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Progressive committed an error, not bad faith – 11th Circuit

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Progressive American Insurance Co is not liable for a $10 million verdict a bereaved mother in Florida obtained after Progressive failed to follow her attorney’s instructions for drafting a $20,000 settlement agreement, a federal appeals court held Tuesday.

The 11th U.S. Circuit Court of Appeals affirmed Progressive’s win in a third-party bad faith lawsuit by Heather Eres, whose 8-year-old son was killed in a 2007 train collision caused by Progressive’s insured.

Progressive admittedly botched the settlement with its wording of the releases; however, under a totality of the circumstances approach, its handling of Eres’ claim was “diligent,” “expeditious,” and “quite the opposite” of bad faith, Circuit Judge Kevin Newsom wrote for the court. He was joined by Circuit Judges Jill Pryor and Stanley Marcus.

One of Eres’ appellate attorneys, Michal Meiler of Ver Ploeg & Marino, “respectfully” disagreed with the 11th Circuit.

“We believe that Progressive did not act with the requisite care and diligence in the handling of this claim,” Meiler said in an email.

Progressive and its attorneys at Young Bill Boles Palmer Duke & Thompson and Boyd & Jenerette did not immediately respond to requests for comment.

According to the 11th Circuit, Eli Villareal Alvarez (Villareal) was intoxicated when his truck “slammed into Heather Eres’ vehicle, propelling it into an oncoming train.”

Within a week, Progressive tendered policy limits of $20,000 to Eres and the child’s estate. However, her attorney said Eres and her estranged husband were still deciding who would represent the child’s estate. Eres also preferred to await the outcome of Villareal’s criminal trial, the lawyer said.

Progressive followed up for two years, until Villareal entered a guilty plea in 2009. Another attorney, Peter Macaluso, then said Eres and the estate would settle for $20,650, provided an agreement could be reached by Good Friday – 16 days later.

Macaluso insisted that the releases include only Villareal, and not include any “hold harmless” provisions.

With two days to spare, Progressive delivered the draft checks, releases and a cover letter stating that it thought it had followed Macaluso’s instructions, but he should notify it of any problems.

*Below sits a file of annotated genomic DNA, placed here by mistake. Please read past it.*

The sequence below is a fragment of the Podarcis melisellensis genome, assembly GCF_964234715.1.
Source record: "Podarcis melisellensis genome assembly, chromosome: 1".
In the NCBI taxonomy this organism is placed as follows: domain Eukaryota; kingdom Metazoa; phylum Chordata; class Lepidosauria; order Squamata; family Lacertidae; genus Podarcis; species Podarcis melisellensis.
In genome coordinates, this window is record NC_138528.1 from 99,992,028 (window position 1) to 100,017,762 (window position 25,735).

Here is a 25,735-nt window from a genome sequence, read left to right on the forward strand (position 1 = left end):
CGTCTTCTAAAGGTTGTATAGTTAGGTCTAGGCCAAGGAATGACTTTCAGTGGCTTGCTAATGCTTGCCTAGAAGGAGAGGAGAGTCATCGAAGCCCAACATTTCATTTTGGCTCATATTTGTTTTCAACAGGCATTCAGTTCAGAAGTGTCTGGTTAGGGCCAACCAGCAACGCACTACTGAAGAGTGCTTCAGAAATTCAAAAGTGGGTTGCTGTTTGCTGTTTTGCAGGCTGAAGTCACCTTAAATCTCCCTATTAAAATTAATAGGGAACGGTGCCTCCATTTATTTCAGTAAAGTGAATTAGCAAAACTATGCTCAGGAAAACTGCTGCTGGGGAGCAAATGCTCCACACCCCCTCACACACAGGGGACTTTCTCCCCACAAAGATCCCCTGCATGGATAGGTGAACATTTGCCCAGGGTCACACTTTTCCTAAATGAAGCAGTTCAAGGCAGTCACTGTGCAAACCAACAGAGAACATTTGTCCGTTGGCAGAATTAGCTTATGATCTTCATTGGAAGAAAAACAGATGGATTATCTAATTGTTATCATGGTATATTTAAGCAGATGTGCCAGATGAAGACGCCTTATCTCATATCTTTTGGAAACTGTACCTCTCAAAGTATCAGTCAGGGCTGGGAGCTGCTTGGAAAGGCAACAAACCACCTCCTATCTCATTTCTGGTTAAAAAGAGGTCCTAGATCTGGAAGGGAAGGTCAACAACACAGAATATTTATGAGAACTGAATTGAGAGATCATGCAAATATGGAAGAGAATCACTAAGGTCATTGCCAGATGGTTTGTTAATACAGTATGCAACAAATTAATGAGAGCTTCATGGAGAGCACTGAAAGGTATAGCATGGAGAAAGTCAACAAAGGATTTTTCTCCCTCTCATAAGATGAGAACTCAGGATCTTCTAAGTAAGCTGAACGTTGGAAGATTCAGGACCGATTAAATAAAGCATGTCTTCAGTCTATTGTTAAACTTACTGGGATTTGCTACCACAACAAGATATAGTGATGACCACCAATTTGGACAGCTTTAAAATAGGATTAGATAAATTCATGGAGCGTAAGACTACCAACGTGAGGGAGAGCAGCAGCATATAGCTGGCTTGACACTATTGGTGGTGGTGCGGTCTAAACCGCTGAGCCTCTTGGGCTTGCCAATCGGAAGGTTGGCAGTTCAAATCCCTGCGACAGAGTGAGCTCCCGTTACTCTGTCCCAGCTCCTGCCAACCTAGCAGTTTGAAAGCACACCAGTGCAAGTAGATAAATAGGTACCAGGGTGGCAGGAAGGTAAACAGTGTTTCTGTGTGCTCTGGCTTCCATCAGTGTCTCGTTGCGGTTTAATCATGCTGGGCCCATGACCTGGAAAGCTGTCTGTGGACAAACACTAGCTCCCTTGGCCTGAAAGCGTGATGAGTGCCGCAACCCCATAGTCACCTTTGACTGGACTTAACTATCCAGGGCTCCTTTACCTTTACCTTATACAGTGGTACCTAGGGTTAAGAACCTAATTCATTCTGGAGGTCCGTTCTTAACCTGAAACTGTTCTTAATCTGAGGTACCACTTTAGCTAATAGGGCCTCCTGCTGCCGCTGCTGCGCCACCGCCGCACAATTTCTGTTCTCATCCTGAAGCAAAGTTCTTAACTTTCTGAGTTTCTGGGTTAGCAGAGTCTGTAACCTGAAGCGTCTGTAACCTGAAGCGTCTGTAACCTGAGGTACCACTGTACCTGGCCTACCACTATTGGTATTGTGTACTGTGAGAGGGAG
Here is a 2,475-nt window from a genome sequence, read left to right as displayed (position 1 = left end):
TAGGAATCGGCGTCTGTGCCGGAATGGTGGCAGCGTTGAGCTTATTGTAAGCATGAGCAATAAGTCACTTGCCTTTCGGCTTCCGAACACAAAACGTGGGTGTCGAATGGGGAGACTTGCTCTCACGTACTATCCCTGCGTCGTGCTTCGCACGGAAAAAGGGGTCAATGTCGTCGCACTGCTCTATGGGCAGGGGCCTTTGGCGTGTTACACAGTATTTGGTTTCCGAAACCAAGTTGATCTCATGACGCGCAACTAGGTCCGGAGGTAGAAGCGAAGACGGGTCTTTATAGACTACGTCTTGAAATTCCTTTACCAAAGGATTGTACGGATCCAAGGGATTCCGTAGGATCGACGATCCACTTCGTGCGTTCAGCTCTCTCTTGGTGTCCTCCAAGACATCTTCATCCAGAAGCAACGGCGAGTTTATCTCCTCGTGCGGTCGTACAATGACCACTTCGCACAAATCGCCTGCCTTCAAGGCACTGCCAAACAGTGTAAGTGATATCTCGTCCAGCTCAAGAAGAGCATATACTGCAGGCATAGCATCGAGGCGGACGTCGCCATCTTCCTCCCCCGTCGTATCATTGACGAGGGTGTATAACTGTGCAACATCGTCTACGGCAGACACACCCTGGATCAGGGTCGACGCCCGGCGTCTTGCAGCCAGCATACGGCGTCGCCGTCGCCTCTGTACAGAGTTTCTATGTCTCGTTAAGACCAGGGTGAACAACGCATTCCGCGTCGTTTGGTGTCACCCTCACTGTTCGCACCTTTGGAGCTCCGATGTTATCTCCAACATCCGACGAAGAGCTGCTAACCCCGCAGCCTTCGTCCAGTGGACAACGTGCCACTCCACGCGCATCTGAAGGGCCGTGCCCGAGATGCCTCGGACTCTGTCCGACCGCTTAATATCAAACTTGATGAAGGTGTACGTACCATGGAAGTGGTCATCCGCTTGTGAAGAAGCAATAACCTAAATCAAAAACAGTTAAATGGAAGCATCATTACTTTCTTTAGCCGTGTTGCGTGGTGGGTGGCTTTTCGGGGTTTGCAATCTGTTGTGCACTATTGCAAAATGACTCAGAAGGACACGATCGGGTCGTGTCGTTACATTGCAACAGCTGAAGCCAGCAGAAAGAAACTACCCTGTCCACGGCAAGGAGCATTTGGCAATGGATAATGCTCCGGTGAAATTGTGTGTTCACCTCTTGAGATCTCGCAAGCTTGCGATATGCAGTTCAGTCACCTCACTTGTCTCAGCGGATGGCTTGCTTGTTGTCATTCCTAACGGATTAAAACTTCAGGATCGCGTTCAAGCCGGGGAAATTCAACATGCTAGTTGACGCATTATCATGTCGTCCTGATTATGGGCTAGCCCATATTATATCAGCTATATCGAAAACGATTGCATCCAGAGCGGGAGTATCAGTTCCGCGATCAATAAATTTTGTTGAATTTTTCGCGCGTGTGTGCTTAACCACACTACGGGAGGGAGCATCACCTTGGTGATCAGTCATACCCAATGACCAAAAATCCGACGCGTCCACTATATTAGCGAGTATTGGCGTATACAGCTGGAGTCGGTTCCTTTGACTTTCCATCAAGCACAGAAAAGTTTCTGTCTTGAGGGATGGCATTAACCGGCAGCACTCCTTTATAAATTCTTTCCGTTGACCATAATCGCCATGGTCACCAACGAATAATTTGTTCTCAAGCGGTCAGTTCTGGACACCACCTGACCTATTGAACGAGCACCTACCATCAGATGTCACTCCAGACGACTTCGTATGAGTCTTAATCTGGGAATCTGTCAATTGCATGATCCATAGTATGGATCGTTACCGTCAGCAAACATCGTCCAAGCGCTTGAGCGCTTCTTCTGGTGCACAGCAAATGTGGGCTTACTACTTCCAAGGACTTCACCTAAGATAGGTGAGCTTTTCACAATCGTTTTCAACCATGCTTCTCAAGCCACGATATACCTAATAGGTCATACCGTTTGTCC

The releases did not include any hold-harmless provisions but did include a waiver of subrogation claims against Villareal. Macaluso called that a hold-harmless provision; Progressive disagreed, but told him to “feel free” to strike the offending language.

Instead, the settlement fell through. Eres sued Villareal in state court, obtaining the $10.2 million verdict in 2011. An appeals court affirmed in 2013 – based, in part, on a 2012 appellate ruling that found a subrogation waiver was “in the nature of” a hold-harmless clause.

Seeking to collect on the verdict, Eres sued Progressive in 2017. The U.S. District Court in Tampa ruled for the insurer last year.

Affirming, the 11th Circuit said Progressive had complied with the letter of Macaluso’s instructions, and the question of whether hold-harmless clauses included subrogation waivers was unsettled at the time.

While the state appeals court ultimately resolved that question in Eres’ favor, “Progressive lacked the benefit of that decision when it responded to Eres’ offer in the spring of 2009, so it can’t form the basis of her bad-faith claim now,” the court held.

The case is Eres v. Progressive American Insurance Co, 11th U.S. Circuit Court of Appeals, No. 20-11006.

For Eres: Stephen Marino Jr and Michal Meiler of Ver Ploeg & Marino; Stephen Rosenthal of Podhurst Orseck

For Progressive: Billy Richard Young, Jordan Thompson, and Megan Alexander of Young Bill Boles Palmer Duke & Thompson; Joshua Hartley of Boyd & Jenerette

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